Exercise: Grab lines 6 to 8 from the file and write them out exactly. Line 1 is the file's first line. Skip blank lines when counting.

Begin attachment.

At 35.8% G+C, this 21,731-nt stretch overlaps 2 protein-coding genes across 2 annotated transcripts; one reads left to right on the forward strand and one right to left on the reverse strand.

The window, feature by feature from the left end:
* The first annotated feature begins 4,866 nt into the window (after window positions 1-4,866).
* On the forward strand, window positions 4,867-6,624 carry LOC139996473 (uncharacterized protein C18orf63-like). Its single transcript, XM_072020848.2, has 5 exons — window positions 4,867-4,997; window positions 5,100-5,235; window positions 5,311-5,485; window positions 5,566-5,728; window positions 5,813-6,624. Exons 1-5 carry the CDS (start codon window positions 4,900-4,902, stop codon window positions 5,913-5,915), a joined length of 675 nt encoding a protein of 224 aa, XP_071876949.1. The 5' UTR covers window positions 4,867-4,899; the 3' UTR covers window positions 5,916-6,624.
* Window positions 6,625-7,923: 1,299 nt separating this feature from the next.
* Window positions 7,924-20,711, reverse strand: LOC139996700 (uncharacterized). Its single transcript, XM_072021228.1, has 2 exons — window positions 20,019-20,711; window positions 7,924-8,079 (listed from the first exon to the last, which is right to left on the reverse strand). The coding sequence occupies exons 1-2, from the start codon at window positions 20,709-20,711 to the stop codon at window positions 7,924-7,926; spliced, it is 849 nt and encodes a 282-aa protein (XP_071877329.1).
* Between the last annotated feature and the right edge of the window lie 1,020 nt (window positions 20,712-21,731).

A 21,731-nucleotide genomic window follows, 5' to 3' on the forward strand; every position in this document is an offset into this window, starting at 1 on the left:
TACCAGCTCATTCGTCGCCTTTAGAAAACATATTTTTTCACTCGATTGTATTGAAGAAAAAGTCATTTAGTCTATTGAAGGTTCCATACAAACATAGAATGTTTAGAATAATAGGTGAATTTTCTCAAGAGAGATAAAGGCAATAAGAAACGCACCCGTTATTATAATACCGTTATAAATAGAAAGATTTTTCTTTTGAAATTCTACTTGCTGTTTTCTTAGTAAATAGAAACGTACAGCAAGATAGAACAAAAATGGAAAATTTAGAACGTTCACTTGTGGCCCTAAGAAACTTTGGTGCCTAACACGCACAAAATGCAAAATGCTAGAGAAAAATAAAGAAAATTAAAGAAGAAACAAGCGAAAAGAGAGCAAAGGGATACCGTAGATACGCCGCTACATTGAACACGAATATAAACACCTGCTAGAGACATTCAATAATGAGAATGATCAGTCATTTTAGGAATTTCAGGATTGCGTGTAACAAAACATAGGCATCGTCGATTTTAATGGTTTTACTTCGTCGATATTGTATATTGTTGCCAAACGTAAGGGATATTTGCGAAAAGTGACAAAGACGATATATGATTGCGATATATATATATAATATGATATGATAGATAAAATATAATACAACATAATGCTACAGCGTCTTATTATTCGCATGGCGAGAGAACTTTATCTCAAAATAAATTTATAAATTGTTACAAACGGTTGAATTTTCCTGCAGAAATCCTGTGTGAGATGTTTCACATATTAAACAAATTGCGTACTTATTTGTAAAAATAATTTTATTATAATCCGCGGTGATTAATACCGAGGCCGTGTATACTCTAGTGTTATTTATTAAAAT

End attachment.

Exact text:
* Window positions 7,924-20,711, reverse strand: LOC139996700 (uncharacterized). Its single transcript, XM_072021228.1, has 2 exons — window positions 20,019-20,711; window positions 7,924-8,079 (listed from the first exon to the last, which is right to left on the reverse strand). The coding sequence occupies exons 1-2, from the start codon at window positions 20,709-20,711 to the stop codon at window positions 7,924-7,926; spliced, it is 849 nt and encodes a 282-aa protein (XP_071877329.1).
* Between the last annotated feature and the right edge of the window lie 1,020 nt (window positions 20,712-21,731).

A 21,731-nucleotide genomic window follows, 5' to 3' on the forward strand; every position in this document is an offset into this window, starting at 1 on the left: